The dispute roiling one of the most prominent families in the Republican Party highlights a central factor in the growing acceptance of legal same-sex marriage: knowing someone who’s gay.
Most public polling has shown a dramatic rise in recent years in support for legal recognition of same-sex marriages, and a Pew Research Center survey conducted in May found a connection between support for legal marriage and a respondent’s ties to someone who is gay.
But just knowing a gay person doesn’t guarantee support for legal marriage, particularly among Republicans, and the public dispute among members of former Vice President Dick Cheney’s family illustrates the divide.
Mary Cheney is married to a woman. She’s also the ex-vice president’s daughter and sister to Liz Cheney, who is running for the Republican nomination for the U.S. Senate from Wyoming. Mary’s father has said he supports legal gay marriage in states where it is recognized. Since mounting her bid to unseat Republican Sen. Mike Enzi, Liz Cheney has said she opposes gay marriage.
Mary’s father is among the 38 percent of Republicans who say they have a close friend or family member who is gay and who back their legal right to marry. Her sister is in the 54 percent of Republicans who oppose legal same-sex marriage though they have a gay close friend or family member.
According to the Pew Center poll, those who reported having a close friend or family member who is gay were more apt to favor legal same-sex marriages, but the effect was smaller among Republicans.
Nearly 9 in 10 Americans told Pew’s pollsters they know someone who’s gay, and about half reported a close family member or close friend who is gay. There’s little variation by party in having a gay person in one’s inner circle. Among Republicans, 46 percent said one of their closest friends or a family member is gay; 51 percent of Democrats said the same.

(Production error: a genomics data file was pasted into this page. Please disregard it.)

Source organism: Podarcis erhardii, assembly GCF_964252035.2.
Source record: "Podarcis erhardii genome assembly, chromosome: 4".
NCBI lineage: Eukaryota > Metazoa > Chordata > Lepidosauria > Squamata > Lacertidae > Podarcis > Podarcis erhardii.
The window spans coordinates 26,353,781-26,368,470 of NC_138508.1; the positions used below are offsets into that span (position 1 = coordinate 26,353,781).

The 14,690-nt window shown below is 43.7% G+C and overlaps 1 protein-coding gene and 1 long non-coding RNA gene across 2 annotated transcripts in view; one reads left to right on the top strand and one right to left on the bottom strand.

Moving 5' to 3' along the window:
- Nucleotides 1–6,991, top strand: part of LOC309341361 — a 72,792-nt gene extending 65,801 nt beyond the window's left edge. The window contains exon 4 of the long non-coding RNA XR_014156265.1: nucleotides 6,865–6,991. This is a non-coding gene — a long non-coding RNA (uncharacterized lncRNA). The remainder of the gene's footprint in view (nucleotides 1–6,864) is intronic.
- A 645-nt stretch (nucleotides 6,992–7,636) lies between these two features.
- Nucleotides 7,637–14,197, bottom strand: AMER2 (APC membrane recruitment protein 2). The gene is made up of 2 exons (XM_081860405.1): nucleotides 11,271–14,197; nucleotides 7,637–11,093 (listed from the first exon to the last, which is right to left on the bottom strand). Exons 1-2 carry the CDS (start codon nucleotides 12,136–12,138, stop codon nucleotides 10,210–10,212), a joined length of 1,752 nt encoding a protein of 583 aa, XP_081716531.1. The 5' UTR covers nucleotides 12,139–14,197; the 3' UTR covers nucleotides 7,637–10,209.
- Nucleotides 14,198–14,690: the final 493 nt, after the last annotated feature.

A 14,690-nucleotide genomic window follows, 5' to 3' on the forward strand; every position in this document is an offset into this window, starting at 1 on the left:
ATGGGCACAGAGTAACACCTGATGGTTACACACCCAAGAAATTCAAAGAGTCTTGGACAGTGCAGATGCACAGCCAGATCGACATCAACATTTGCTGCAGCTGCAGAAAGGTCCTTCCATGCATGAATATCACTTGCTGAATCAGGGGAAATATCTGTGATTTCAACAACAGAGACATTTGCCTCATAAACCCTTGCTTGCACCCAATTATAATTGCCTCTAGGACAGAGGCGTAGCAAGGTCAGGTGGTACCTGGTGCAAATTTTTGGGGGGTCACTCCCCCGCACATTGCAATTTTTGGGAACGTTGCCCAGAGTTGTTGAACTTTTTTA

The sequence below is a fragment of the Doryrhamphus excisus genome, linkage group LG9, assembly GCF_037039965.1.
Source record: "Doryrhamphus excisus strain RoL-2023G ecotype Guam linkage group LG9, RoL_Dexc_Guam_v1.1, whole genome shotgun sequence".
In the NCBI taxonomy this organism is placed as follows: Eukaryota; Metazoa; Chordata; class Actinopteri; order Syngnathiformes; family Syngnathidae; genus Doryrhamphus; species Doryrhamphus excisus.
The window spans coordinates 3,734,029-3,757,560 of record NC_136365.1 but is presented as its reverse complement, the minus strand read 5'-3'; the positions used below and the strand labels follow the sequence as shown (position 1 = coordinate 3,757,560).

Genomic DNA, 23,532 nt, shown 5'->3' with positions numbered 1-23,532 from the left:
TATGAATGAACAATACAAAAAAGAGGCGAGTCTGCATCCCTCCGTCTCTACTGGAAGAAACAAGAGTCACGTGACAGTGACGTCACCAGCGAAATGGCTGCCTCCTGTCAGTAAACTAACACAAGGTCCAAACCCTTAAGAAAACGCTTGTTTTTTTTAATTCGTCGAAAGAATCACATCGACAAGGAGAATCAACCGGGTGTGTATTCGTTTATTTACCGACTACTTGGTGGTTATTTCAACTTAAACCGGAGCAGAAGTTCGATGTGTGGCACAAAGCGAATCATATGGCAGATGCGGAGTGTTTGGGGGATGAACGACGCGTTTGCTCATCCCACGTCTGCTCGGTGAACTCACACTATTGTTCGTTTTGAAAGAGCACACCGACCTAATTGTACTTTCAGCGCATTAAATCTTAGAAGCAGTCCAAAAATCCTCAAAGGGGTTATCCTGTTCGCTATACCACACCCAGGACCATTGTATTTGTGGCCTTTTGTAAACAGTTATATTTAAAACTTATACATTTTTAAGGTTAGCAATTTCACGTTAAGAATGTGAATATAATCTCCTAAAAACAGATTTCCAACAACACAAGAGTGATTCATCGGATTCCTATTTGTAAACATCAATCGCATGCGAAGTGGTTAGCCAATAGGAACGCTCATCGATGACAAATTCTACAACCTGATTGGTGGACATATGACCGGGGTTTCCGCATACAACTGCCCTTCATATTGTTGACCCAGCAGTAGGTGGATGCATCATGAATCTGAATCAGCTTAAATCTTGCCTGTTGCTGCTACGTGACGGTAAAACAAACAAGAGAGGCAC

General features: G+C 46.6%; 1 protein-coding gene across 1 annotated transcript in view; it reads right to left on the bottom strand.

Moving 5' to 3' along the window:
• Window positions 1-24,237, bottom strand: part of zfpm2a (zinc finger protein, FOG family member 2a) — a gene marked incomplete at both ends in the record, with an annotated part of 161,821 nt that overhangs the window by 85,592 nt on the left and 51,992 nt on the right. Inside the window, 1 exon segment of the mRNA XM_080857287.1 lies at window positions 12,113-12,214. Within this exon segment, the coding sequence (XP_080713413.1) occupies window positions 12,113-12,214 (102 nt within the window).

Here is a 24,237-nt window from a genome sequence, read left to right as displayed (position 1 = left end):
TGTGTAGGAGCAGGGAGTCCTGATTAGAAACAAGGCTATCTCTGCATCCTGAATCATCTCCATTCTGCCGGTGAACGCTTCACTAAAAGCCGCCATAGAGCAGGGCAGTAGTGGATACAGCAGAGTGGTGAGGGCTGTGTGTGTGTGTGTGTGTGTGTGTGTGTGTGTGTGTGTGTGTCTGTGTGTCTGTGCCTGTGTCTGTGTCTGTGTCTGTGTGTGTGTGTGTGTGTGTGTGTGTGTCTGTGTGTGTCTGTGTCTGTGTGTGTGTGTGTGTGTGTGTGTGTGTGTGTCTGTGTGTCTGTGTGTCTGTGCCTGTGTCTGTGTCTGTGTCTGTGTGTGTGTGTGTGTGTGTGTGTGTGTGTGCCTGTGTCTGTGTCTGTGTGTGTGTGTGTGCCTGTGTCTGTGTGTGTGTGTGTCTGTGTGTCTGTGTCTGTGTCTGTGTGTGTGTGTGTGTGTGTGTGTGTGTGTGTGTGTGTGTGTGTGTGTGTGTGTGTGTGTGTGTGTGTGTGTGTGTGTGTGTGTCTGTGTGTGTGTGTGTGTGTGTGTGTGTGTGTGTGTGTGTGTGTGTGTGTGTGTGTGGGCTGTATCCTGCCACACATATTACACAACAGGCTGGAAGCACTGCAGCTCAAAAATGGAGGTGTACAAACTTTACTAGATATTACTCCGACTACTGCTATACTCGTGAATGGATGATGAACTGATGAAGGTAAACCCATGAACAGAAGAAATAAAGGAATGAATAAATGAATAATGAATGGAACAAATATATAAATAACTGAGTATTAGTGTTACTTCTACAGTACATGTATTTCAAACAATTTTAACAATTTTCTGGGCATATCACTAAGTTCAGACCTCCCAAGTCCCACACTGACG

That connection broadly impacts support for legal gay marriages. Among all those polled, there’s a 20 percentage-point gap in support for legal gay marriage between those who have a close friend or family member who is gay (61 percent back legal same-sex marriage) and those who do not (41 percent back legal marriage).
Among Republicans, just 25 percent who do not have a close relationship with someone who is gay support the legal right for gays to marry, compared with the 38 percent with a close connection to someone gay supporting that right.
Across partisan divisions and social connections, however, one finding in the poll may be heartening to Mary Cheney. Nearly three-quarters of adults, including 73 percent of Republicans, 72 percent of Democrats and 74 percent of independents, told Pew’s pollsters that legal recognition of gay marriage was inevitable.